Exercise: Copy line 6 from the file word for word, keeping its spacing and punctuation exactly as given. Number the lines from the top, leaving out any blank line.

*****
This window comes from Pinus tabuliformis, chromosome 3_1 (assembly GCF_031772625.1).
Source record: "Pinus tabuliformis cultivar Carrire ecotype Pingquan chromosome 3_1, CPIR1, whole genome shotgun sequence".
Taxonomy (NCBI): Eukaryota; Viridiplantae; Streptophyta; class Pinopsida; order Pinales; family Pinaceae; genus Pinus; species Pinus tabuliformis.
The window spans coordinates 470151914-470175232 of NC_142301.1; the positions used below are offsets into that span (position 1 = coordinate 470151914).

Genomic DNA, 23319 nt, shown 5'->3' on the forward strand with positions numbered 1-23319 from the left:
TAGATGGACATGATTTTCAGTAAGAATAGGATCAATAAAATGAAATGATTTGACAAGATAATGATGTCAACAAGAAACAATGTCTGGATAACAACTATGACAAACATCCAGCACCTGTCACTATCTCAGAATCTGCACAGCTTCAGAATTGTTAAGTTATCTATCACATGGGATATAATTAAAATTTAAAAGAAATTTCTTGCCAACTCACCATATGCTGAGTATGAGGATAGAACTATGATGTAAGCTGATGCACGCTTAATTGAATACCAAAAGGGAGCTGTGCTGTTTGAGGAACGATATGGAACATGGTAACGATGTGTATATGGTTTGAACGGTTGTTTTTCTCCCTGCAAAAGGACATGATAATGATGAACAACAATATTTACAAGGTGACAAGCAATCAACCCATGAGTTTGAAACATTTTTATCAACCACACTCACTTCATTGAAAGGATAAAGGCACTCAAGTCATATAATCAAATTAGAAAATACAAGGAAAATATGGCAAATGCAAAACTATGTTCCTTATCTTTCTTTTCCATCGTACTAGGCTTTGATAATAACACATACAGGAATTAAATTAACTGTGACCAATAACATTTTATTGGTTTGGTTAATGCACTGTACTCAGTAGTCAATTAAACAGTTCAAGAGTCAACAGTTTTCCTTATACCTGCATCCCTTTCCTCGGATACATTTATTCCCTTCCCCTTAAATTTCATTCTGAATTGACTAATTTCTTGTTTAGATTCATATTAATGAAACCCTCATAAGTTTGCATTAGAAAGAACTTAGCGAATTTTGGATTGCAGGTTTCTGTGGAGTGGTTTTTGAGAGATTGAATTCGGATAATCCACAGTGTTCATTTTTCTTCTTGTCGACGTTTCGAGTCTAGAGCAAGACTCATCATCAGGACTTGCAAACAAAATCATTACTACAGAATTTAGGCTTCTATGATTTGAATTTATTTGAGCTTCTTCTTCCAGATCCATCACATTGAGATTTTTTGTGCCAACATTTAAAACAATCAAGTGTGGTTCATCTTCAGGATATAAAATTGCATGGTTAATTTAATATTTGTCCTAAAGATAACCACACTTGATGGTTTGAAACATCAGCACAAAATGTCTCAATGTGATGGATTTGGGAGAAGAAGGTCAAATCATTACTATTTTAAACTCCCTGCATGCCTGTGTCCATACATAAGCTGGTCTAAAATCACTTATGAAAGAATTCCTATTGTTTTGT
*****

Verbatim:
TAGATGGACATGATTTTCAGTAAGAATAGGATCAATAAAATGAAATGATTTGACAAGATAATGATGTCAACAAGAAACAATGTCTGGATAACAACTATGACAAACATCCAGCACCTGTCACTATCTCAGAATCTGCACAGCTTCAGAATTGTTAAGTTATCTATCACATGGGATATAATTAAAATTTAAAAGAAATTTCTTGCCAACTCACCATATGCTGAGTATGAGGATAGAACTATGATGTAAGCTGATGCACGCTTAATTGAATACCAAAAGGGAGCTGTGCTGTTTGAGGAACGATATGGAACATGGTAACGATGTGTATATGGTTTGAACGGTTGTTTTTCTCCCTGCAAAAGGACATGATAATGATGAACAACAATATTTACAAGGTGACAAGCAATCAACCCATGAGTTTGAAACATTTTTATCAACCACACTCACTTCATTGAAAGGATAAAGGCACTCAAGTCATATAATCAAATTAGAAAATACAAGGAAAATATGGCAAATGCAAAACTATGTTCCTTATCTTTCTTTTCCATCGTACTAGGCTTTGATAATAACACATACAGGAATTAAATTAACTGTGACCAATAACATTTTATTGGTTTGGTTAATGCACTGTACTCAGTAGTCAATTAAACAGTTCAAGAGTCAACAGTTTTCCTTATACCTGCATCCCTTTCCTCGGATACATTTATTCCCTTCCCCTTAAATTTCATTCTGAATTGACTAATTTCTTGTTTAGATTCATATTAATGAAACCCTCATAAGTTTGCATTAGAAAGAACTTAGCGAATTTTGGATTGCAGGTTTCTGTGGAGTGGTTTTTGAGAGATTGAATTCGGATAATCCACAGTGTTCATTTTTCTTCTTGTCGACGTTTCGAGTCTAGAGCAAGACTCATCATCAGGACTTGCAAACAAAATCATTACTACAGAATTTAGGCTTCTATGATTTGAATTTATTTGAGCTTCTTCTTCCAGATCCATCACATTGAGATTTTTTGTGCCAACATTTAAAACAATCAAGTGTGGTTCATCTTCAGGATATAAAATTGCATGGTTAATTTAATATTTGTCCTAAAGATAACCACACTTGATGGTTTGAAACATCAGCACAAAATGTCTCAATGTGATGGATTTGGGAGAAGAAGGTCAAATCATTACTATTTTAAACTCCCTGCATGCCTGTGTCCATACATAAGCTGGTCTAAAATCACTTATGAAAGAATTCCTATTGTTTTGT